ABA Journal

Juries

896 ABA Journal Juries articles.

Wrongfully convicted man hopes to win ‘America’s Got Talent’ and suit against criminal justice system

Inside Louisiana’s maximum security prison, inmate Archie Williams used to watch America’s Got Talent and visualize himself performing on the show. It was a dream that couldn’t have seemed further from reality. But on May 26—37 years after his conviction and a little over a year since his exoneration and release—his improbable dream came true.

Every lawyer should sit on a jury at least once

The system works, just not the way you think it does. If you can get on a jury, do it. It is an experience worth having and provides insight into the law, what a jury is confronted with, and how they handle, or don’t handle, what you tell them.

New York City’s backlog in criminal cases rises to 39,200 after trials postponed

The backlog in criminal cases in New York City has risen by nearly a third since February, the month before all trials in the state were postponed because of the COVID-19 pandemic.

Lethal force laws reexamined after police killings; is reasonableness standard too easy?

Lawmakers in several states are considering revisions to police lethal force laws following the deaths of George Floyd and others during encounters with officers.

Afternoon Briefs: Sanctions can be discharged in bankruptcy, 9th Circuit says; BigLaw firms observe Juneteenth

Lawyer’s discovery sanctions can be discharged in bankruptcy, 9th Circuit rules

A suspended California lawyer may discharge more than $5,700 in discovery sanctions in bankruptcy, but she can’t discharge more…

What’s lost when jury trials vanish?

With only 2% of federal criminal cases ending up in a jury trial, how can would-be trial lawyers develop their skills? How can citizens participate in the justice system? And how can defendants receive experienced counsel?

Resuming criminal jury trials would be ‘reckless and irresponsible,’ NACDL says regarding COVID-19

Resuming criminal jury trials would be “reckless and irresponsible” given the risk of transmission of the new coronavirus and the burdens on defendants’ constitutional rights, the National Association of Criminal Defense Lawyers said in a report released Thursday.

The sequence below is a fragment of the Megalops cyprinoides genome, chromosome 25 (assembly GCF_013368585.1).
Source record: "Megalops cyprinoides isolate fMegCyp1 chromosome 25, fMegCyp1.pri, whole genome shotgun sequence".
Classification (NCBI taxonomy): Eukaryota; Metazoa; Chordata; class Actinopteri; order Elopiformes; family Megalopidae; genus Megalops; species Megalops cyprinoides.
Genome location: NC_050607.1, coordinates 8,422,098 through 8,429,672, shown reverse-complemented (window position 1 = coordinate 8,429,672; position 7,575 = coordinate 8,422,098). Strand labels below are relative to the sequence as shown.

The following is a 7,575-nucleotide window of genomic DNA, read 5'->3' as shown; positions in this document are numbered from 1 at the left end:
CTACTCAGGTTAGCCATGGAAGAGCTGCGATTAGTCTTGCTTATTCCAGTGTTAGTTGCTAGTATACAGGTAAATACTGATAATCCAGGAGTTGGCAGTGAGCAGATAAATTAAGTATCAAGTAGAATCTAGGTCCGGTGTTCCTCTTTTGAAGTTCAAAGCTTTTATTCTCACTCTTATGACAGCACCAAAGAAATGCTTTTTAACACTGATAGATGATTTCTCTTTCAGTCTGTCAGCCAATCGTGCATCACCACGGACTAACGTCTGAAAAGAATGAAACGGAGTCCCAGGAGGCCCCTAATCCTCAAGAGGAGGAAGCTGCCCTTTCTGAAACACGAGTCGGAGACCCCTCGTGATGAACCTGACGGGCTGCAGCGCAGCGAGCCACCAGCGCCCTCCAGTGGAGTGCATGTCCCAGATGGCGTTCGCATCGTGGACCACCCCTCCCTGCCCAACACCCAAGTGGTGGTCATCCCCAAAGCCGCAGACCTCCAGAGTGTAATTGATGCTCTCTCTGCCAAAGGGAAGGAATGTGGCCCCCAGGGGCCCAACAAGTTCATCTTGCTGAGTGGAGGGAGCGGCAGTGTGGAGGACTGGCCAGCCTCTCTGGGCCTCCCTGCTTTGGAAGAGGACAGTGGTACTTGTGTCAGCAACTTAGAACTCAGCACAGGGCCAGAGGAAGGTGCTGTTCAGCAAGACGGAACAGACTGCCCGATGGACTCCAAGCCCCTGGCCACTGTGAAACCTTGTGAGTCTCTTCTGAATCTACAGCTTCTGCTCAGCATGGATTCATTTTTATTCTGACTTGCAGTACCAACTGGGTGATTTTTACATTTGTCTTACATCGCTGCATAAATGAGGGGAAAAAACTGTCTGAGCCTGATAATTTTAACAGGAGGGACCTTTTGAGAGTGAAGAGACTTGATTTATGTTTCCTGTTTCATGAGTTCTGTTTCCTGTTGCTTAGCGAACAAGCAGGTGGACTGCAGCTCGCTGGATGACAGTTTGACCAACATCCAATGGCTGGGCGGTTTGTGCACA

Man convicted by jury that included judge’s wife isn’t entitled to new trial, top state court says

The Colorado Supreme Court has affirmed the conviction of a man tried by a jury that included the judge’s wife. The court said the defense lawyer for the man didn’t object to the wife sitting as a juror, which waived any challenge on appeal.

Appeals court tosses convictions in wake of Supreme Court ruling on jury verdicts

The Louisiana 4th Circuit Court of Appeal has overturned two manslaughter and molestation convictions in response to a recent U.S. Supreme Court ruling that nonunanimous jury verdicts are unconstitutional.

Afternoon Briefs: Texas justice has COVID-19; 7th Circuit win for strip clubs seeking payroll loans

Texas Supreme Court justice tests positive for COVID-19

Texas Supreme Court Justice Debra Lehrmann said Thursday she and her husband, Greg, have tested positive for COVID-19. The couple got tested…

Potential jurors questioned via Zoom for summary jury trial in Texas

Potential jurors were questioned in Texas on Monday in what may be the first Zoom jury trial during the COVID-19 pandemic.

Could Zoom jury trials become the norm during the coronavirus pandemic?

Just weeks ago, the idea might have seemed inconceivable. Now, as remote meetings using videoconferencing tools such as Zoom become a regular fixture in courts, some are concerned that virtual trials would deprive defendants of the constitutional right to confront witnesses, an impartial jury, due process of law and effective counsel.

State supreme court allows in-person jury trial, which ends with defendant nearly collapsing

An Ohio judge tried to hold Tuesday what may be the nation’s first in-person jury trial since shutdown orders began. But it ended when the defendant was carried out of the courthouse on a stretcher.

Court tosses $177K sanction against prominent lawyer accused of using poll to influence opinion

The Texas Supreme Court has vacated a $177,000 sanction against a prominent lawyer accused of commissioning a telephone survey before a trial that was intended to influence potential jurors rather than gauge community attitudes.

Fighting for compensation in a state that offers no relief to the wrongfully convicted

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